February 12, 2016 / 12:08 PM / 2 years ago

Bank sell-off casts shadow on Europe's fragile recovery

FRANKFURT (Reuters) - A protracted selloff in the shares and bonds of euro zone banks has the potential to knock the fragile economic recovery off track by raising financing costs for banks, limiting their ability to lend.

It may also undo some of what the European Central Bank has been trying to do to increase bank lending an pump up inflation via spending.

Euro zone banks .SX7E have seen their shares plummet by nearly 30 percent and yields on their bonds surge since the start of the year, as investors worried about thinning profits and uncomfortably high levels of bad loans in some countries.

The selloff makes it more expensive for banks to raise capital on the market by selling shares or bonds.

If this situation were to last, it would dent banks' capacity to grow their balance sheets by extending new loans to companies and households. This would jeopardize a tentative rebound in lending driven by the ECB's ultra-easy monetary policy.

"This can have an impact on the economy, which is bank dependent in Europe," said Sascha Steffen, professor of finance at the University of Mannheim. "And of course it puts more pressure on the ECB because it doesn't help it bring back inflation."

Bank lending in the euro zone started growing again in 2015 after shrinking for three years, but data for December data pointed to a loss of momentum.

Adjusted loans to euro area residents excluding governments rose a meager 0.4 percent in the last month of 2015, the slowest pace in three months.

Large euro zone banks generally hold more capital than demanded by regulators and the ECB gives them access to limit-less cash provided they have sufficient collateral. This makes a banking crisis of the kind seen in 2008 less likely to take place.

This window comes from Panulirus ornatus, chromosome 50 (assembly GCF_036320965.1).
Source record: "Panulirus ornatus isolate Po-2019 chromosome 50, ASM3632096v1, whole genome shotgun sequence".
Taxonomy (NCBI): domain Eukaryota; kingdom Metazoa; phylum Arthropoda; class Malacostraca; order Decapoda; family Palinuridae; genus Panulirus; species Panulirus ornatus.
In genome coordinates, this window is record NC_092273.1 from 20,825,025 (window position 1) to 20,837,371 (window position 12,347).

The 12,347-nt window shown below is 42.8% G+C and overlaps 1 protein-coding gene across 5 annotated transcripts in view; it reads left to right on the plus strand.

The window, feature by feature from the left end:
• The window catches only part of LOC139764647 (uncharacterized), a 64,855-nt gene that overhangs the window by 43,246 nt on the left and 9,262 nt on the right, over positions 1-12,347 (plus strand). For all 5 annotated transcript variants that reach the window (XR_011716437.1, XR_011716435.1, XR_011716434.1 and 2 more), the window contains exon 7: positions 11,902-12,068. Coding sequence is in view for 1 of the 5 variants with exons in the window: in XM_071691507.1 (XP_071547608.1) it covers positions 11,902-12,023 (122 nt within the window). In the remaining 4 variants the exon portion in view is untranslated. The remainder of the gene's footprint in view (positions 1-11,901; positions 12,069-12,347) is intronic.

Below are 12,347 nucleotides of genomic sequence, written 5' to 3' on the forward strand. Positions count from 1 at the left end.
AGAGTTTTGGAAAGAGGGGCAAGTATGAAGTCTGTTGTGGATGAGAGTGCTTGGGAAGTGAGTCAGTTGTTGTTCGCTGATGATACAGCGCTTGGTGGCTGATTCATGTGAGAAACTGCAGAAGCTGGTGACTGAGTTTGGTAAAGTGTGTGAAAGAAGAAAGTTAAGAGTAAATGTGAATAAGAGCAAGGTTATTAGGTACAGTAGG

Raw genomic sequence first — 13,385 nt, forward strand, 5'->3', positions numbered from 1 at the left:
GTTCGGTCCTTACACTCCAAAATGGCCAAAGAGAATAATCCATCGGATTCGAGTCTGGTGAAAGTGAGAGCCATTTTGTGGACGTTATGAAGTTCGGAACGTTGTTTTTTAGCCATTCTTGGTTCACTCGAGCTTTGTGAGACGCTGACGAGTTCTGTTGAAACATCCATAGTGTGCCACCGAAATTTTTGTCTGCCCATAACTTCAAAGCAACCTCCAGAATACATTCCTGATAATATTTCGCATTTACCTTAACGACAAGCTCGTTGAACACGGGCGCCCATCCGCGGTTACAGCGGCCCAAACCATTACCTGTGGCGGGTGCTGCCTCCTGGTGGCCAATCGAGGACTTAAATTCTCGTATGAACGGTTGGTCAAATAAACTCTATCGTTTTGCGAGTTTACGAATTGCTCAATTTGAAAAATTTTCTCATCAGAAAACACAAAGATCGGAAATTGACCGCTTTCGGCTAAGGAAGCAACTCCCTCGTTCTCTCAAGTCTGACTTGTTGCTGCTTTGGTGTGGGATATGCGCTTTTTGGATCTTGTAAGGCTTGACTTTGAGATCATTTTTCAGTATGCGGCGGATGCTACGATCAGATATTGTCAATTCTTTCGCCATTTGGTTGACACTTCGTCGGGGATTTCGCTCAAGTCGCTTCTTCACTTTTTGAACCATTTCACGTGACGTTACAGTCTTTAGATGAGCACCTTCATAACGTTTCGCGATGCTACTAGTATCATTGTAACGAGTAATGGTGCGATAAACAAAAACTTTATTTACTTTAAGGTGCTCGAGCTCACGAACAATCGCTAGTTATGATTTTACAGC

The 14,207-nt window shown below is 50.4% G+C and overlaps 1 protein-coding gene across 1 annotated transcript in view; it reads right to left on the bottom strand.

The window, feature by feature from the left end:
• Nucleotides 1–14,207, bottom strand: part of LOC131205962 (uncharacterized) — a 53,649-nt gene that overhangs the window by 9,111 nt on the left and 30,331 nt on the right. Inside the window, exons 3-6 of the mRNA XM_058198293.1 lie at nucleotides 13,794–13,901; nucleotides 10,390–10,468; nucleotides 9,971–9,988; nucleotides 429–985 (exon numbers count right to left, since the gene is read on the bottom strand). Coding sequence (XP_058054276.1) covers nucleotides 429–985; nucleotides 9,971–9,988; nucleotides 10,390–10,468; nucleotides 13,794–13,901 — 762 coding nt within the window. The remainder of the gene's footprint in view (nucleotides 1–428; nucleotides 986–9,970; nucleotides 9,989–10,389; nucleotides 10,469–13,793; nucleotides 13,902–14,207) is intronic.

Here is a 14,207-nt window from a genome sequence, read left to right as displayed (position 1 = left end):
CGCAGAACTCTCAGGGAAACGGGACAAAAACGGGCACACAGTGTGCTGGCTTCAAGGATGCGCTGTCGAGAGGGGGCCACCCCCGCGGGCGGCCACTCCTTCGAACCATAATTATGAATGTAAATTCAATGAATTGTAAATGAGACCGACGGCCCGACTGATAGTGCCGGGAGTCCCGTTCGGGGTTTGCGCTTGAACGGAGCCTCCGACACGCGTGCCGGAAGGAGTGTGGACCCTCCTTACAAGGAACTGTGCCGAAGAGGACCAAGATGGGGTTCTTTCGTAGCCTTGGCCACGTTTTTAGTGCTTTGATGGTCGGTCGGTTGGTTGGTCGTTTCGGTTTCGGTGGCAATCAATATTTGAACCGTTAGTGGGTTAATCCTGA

But the sheer magnitude of the market rout shows investors are losing confidence in the sector.

A key transmission channel is the market for Additional Tier 1 (AT1) notes - bonds that can be converted into equity under certain conditions and on which the issuer can decide whether or not to make coupon payments.

Banks have relied on issuing these notes over the past few years to shore up their balance sheets and build buffers to absorb future losses.

European banks have been issuing around 30-40 billion euros($33.84 billion-$45.12 billion) worth of AT1 bonds in each of the past two years.

But after a sharp selloff since the beginning of the year, the supply of new issues has dried up, with Italy's Intesa Sanpaolo (ISP.MI) and France's Credit Agricole (CAGR.PA) the only two European banks to have sold new bonds this year 225313AJ4= IT134681578=.

If this key market were to remain shut for a long time, banks would be faced with an uncomfortable choice between issuing AT1 bonds at prohibitive yields, selling equity at deep discounts, or shrinking their balance sheet by lending less.

Deutsche Bank (DBKGn.DE), which posted its largest ever annual loss last month, saw yields on its AT1 notes go up by a quarter or more since the start of the year. They now yield between 12.6 percent and 15.7 percent XS1071551391 XS1071551474 DE000DB7XHP3.

The bank sought to calm investors this week by saying it had "sufficient" reserves to make due AT1 payments.

Similar or higher yields are bid on AT1 bonds XS1107890847 issued by Italy's biggest bank, UniCredit (CRDI.MI) and Spain's No.3 lender Banco Popular POP.MC ES118910435= after a sharp rise since the start of the year.

This means that, if these banks were to issue AT1 bonds now, they would need to pay a yield higher than current market prices in order to attract buyers.

Or they could issue equity, which dilutes the value of existing shares and, unlike AT1 bonds, is not tax deductible.

By and large, banks do not need to refinance their AT1 bonds imminently and they can retain capital by foregoing dividends and bonuses if needed, as Deutsche Bank has done.

But sooner or later they have to come back to the market because they need to top up their loss-absorbing buffers to meet regulatory demands.

If market confidence is not restored quickly, a higher cost of capital is likely to act as a drag on bank's willingness to extend new loans, undoing the effect of the ECB's policy and strangling a nascent recovery in bank credit.

"For the past year, ECB easing has been accompanied by private banks' easing of credit conditions," said Marco Troiano, a director at ratings agency Scope. "If market volatility reverses this, banks would tighten lending, negating some of the ECB's efforts."

Additional reporting by Hélène Durand in London Editing by Jeremy Gaunt

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